In medical jargon bloody urine is known as hematuria.  It can range from very slightly blood tinged all the way to frankly bloody.  It's not a diagnosis, it's a symptom.  But a symptom of what?  Let's follow a local Virginia runner I’m familiar with, aged 22, runs 60 - 100 miles per week, is professionally coached and works in the local running shoe store.  He obviously has a handle on correct foot wear.  He started with a very slight pinkish tinge to his urine after his longest runs but over time has developed frank hematuria.

So, the first place we look is to a phenomenon called "Runner's Bladder" as it's both the most common as well as the most benign.  It's described as bladder wall trauma, bruising, which leads to a small amount of blood in the urine.  When the runner decreases running volume or takes a couple of days off, it goes away.  For a while that is, until long runs resume.  It's said that running with a partially full bladder can eliminate this problem but it's a level of discomfort many can't stand.  Every heel strike reminds one of the urine's presence.

A visit to the urologist by our runner reveals that although the mostly likely diagnosis is Runner's Bladder, the list of possibilities including kidney stones, tumor, infection, various kidney problems, etc., is pretty long.  So, to solidify the diagnosis, for reasons specific to this individual, the urologist plans to perform a cystoscopy - an in office procedure in which he will insert a small fiber optic scope through this runners penis up into the bladder. ("You're going to put a what into my where?" the runner was heard to exclaim!)  In the past, predominantly because of the larger size of the scope and the pain it would cause, this type of procedure was done in the Operating Room under anesthesia.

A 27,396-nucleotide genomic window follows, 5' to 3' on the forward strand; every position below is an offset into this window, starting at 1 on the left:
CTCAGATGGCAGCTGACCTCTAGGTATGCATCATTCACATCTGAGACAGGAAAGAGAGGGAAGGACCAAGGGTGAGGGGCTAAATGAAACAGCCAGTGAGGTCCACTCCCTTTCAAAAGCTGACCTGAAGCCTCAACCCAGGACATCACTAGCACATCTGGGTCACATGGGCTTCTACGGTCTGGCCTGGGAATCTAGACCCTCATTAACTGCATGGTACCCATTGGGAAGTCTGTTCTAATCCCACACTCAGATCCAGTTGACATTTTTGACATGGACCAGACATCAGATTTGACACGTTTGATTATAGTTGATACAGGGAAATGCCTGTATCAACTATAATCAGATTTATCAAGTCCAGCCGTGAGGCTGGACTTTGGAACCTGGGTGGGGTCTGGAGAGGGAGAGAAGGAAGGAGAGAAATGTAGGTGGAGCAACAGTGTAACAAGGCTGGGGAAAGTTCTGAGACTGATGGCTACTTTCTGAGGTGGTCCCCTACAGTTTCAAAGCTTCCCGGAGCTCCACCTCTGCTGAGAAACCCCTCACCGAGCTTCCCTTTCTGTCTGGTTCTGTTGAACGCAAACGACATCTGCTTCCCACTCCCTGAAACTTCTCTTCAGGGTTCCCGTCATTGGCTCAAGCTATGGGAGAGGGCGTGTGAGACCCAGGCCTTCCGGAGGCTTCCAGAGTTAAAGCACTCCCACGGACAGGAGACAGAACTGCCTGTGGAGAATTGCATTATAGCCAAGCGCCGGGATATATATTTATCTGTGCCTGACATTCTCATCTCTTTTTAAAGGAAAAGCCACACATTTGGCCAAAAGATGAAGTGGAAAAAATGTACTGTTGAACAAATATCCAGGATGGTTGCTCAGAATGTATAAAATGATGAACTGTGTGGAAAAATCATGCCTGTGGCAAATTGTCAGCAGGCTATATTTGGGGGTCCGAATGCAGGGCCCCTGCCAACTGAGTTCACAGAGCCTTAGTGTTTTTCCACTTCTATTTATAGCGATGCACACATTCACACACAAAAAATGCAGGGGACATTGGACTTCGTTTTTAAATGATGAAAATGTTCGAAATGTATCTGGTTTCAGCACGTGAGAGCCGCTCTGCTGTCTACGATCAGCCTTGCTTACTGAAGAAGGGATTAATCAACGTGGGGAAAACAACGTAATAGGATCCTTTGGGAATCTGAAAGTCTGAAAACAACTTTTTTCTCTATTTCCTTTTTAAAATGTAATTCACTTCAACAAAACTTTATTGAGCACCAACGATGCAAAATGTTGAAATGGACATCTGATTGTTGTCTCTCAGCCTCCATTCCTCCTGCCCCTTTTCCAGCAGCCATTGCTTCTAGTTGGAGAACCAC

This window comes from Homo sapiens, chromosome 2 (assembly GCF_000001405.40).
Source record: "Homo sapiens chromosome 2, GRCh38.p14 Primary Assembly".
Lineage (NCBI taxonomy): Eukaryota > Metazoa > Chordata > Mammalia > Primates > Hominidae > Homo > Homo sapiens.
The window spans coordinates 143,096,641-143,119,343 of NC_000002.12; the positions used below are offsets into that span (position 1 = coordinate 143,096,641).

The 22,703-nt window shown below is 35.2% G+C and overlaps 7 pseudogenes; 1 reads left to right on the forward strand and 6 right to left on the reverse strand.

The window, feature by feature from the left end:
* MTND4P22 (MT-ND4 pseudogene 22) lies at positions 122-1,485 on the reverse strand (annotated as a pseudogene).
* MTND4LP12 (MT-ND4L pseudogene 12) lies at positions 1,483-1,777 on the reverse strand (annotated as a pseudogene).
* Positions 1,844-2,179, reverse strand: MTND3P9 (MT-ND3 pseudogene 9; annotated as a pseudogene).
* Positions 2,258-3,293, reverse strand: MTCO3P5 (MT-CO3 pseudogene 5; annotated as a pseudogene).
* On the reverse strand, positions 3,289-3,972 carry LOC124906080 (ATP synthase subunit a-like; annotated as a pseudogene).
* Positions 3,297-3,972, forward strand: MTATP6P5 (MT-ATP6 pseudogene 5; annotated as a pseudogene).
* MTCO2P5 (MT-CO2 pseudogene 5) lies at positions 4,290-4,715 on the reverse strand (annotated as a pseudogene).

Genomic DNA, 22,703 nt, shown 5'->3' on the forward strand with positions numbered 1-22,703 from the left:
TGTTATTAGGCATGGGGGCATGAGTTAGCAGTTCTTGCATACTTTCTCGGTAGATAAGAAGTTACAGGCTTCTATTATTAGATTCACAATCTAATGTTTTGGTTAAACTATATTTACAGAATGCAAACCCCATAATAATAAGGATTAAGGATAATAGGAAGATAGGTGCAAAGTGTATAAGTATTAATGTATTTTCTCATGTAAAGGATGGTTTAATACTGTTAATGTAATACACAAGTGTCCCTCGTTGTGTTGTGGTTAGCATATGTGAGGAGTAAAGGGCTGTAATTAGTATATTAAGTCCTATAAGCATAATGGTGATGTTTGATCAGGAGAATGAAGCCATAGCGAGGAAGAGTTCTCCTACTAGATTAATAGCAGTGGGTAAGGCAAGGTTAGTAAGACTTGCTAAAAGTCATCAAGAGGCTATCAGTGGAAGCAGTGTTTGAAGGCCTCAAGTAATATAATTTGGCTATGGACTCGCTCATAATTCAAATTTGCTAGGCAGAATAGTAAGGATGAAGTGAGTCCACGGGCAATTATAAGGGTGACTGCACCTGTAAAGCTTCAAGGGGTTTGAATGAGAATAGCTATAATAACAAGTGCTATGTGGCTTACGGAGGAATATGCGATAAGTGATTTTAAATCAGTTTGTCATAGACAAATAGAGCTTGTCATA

Good news.  During cystoscopy, our athlete's bladder wall revealed generous bruising and no other obvious source of bleeding.  So for now, he'll continue his running career, and his hematuria knowing that he's not causing irreversible long term damage.  Maybe he'll try again to learn to run with his bladder half full.  But he's 22 with a head full of steam.  And, like many other things we see happen to our athletic group from runner’s trots to plantar faciitis, in my experience, I’ll see a lot of people with these things once, and then never again.

We both hope.

Thursday, April 16, 2015

Balance in Triathlon; Do You Respect Your Injuries?

"I always wanted to be somebody. Now I realize I should have been more specific!"  Lily Tomlin

Respect your injury.

Most triathletes are psychologically stronger than they are physically.

Many athletes focus on training related injures involves solely whether or not they’ll be affected in an upcoming race.  Little thought is given to making injury resolution priority #1.  They've sought help from a friend, an internet forum, or local medical professional. But in the end, many realize they've invested so much time and energy as part of this sport, there's a good chance they know more about themselves athletically than any physician.  Although this is likely not true medically, this gives them an insight into helping their care giver help them. It's a pretty unique patient-doctor relationship that as a physician I don't see all that often but one I enjoy.

Brett Sutton, famed tri coach, views it this way: "injuries are nothing more than a test of character.  You see quickly how they deal with adversity.  Injuries go but the scars remain in the minds of most." (Sutton's comments leave me wondering if those are positive or negative scars.)

The take home message here is that we will all be injured at one point or another, some of us frequently, some of us annually, some less.  You know that all of us get a great deal more out of of triathlon than finish line times.  Although you've heard this before, you can't hear it often enough.  Listen to your body.  Most triathletes us are stronger psychologically than physically!  Really.  And I think you know it.  (For those of you old enough, does the name Gordon Liddy, organizer of the Watergate burglaries during the Nixon administration, mean anything?)  If we have the potential to do things to ourselves in the name of fitness, we have the potential to undo them as well.